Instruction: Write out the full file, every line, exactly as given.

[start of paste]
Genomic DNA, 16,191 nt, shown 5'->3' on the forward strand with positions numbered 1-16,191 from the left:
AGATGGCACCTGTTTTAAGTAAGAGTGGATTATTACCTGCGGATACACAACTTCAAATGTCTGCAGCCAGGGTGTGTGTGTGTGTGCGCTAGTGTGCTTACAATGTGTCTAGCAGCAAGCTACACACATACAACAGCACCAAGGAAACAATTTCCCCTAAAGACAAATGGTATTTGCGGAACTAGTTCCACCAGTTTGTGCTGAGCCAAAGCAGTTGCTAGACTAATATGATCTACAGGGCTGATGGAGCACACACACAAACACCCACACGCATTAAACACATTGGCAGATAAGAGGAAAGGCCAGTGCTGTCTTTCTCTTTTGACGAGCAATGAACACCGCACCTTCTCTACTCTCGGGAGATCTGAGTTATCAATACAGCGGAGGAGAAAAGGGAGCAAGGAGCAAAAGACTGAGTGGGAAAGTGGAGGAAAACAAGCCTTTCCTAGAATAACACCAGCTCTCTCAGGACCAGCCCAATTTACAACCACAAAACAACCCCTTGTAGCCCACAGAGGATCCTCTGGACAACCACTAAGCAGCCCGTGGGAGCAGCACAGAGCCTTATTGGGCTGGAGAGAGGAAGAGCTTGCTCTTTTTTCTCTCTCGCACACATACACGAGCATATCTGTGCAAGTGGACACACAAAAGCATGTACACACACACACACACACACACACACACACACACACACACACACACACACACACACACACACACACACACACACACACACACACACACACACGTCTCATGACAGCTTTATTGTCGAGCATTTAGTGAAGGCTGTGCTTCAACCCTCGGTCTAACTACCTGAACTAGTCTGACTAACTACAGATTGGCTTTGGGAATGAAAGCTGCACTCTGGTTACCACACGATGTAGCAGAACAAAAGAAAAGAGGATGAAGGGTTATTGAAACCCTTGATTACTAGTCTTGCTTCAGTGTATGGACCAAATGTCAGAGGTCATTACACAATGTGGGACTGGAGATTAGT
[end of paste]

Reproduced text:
Genomic DNA, 16,191 nt, shown 5'->3' on the forward strand with positions numbered 1-16,191 from the left:
AGATGGCACCTGTTTTAAGTAAGAGTGGATTATTACCTGCGGATACACAACTTCAAATGTCTGCAGCCAGGGTGTGTGTGTGTGTGCGCTAGTGTGCTTACAATGTGTCTAGCAGCAAGCTACACACATACAACAGCACCAAGGAAACAATTTCCCCTAAAGACAAATGGTATTTGCGGAACTAGTTCCACCAGTTTGTGCTGAGCCAAAGCAGTTGCTAGACTAATATGATCTACAGGGCTGATGGAGCACACACACAAACACCCACACGCATTAAACACATTGGCAGATAAGAGGAAAGGCCAGTGCTGTCTTTCTCTTTTGACGAGCAATGAACACCGCACCTTCTCTACTCTCGGGAGATCTGAGTTATCAATACAGCGGAGGAGAAAAGGGAGCAAGGAGCAAAAGACTGAGTGGGAAAGTGGAGGAAAACAAGCCTTTCCTAGAATAACACCAGCTCTCTCAGGACCAGCCCAATTTACAACCACAAAACAACCCCTTGTAGCCCACAGAGGATCCTCTGGACAACCACTAAGCAGCCCGTGGGAGCAGCACAGAGCCTTATTGGGCTGGAGAGAGGAAGAGCTTGCTCTTTTTTCTCTCTCGCACACATACACGAGCATATCTGTGCAAGTGGACACACAAAAGCATGTACACACACACACACACACACACACACACACACACACACACACACACACACACACACACACACACACACACACACACACACACACACACACACGTCTCATGACAGCTTTATTGTCGAGCATTTAGTGAAGGCTGTGCTTCAACCCTCGGTCTAACTACCTGAACTAGTCTGACTAACTACAGATTGGCTTTGGGAATGAAAGCTGCACTCTGGTTACCACACGATGTAGCAGAACAAAAGAAAAGAGGATGAAGGGTTATTGAAACCCTTGATTACTAGTCTTGCTTCAGTGTATGGACCAAATGTCAGAGGTCATTACACAATGTGGGACTGGAGATTAGT